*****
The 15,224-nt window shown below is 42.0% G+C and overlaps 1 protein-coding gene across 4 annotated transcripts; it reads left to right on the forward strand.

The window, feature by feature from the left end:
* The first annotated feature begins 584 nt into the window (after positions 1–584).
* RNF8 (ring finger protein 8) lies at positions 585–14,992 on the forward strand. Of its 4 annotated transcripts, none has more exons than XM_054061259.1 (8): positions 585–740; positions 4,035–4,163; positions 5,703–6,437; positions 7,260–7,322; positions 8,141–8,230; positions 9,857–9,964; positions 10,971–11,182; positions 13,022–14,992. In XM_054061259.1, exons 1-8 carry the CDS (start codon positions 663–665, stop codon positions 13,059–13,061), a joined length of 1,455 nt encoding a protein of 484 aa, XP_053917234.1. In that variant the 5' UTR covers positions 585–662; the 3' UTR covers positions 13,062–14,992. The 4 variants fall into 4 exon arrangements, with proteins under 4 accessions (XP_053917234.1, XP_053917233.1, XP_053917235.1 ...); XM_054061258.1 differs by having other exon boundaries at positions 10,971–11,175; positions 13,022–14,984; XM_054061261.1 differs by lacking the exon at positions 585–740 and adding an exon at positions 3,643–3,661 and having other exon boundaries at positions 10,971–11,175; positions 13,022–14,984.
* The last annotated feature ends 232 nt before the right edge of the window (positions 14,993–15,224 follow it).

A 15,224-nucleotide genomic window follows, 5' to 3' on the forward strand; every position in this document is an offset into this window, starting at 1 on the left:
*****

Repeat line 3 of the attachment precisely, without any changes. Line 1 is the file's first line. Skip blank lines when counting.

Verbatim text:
* The first annotated feature begins 584 nt into the window (after positions 1–584).